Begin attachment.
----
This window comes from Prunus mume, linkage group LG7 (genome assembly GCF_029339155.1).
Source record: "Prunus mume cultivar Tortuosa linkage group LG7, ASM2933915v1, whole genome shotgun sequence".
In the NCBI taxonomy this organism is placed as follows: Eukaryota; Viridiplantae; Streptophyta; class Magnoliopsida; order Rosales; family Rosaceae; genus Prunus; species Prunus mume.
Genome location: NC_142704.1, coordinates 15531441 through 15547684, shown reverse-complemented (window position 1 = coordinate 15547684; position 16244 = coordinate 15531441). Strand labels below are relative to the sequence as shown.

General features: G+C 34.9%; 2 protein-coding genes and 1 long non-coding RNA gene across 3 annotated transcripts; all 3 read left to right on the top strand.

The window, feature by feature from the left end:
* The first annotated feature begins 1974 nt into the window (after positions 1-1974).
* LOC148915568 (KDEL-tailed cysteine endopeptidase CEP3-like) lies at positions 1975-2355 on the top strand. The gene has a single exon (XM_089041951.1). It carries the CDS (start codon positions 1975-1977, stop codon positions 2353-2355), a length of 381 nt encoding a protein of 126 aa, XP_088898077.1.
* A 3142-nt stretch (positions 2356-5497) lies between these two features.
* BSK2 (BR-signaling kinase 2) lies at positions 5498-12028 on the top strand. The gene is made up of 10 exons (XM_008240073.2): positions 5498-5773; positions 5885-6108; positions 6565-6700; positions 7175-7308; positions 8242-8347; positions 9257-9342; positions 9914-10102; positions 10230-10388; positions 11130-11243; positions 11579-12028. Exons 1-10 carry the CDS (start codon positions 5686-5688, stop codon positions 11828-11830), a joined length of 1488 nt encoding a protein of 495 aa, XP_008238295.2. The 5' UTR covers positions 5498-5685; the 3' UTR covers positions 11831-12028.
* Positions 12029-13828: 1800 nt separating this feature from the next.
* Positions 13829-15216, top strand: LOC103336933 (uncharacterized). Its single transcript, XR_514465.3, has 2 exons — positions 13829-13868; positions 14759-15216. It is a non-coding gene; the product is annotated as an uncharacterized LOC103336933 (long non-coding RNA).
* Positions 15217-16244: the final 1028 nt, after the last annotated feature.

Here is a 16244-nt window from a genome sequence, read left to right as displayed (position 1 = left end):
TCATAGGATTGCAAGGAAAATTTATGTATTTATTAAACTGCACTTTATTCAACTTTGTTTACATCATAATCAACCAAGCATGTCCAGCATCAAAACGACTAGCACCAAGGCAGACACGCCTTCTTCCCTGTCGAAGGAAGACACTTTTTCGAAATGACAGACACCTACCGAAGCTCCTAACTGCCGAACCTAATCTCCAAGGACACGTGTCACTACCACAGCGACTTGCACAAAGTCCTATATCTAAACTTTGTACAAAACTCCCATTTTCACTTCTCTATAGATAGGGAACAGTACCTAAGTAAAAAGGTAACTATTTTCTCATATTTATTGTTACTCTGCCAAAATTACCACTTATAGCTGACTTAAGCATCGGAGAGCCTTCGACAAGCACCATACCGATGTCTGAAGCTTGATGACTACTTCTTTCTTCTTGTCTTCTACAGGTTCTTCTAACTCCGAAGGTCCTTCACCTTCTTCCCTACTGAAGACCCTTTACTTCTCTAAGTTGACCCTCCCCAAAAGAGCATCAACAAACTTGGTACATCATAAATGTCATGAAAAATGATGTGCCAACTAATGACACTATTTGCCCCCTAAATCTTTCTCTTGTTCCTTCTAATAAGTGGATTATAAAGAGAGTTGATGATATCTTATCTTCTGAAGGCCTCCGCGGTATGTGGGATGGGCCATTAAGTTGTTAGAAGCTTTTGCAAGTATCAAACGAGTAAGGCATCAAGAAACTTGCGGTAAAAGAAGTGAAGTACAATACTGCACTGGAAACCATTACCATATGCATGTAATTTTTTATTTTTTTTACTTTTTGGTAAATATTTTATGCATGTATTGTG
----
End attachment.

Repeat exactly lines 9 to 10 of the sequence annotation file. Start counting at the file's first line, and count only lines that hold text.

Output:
* A 3142-nt stretch (positions 2356-5497) lies between these two features.
* BSK2 (BR-signaling kinase 2) lies at positions 5498-12028 on the top strand. The gene is made up of 10 exons (XM_008240073.2): positions 5498-5773; positions 5885-6108; positions 6565-6700; positions 7175-7308; positions 8242-8347; positions 9257-9342; positions 9914-10102; positions 10230-10388; positions 11130-11243; positions 11579-12028. Exons 1-10 carry the CDS (start codon positions 5686-5688, stop codon positions 11828-11830), a joined length of 1488 nt encoding a protein of 495 aa, XP_008238295.2. The 5' UTR covers positions 5498-5685; the 3' UTR covers positions 11831-12028.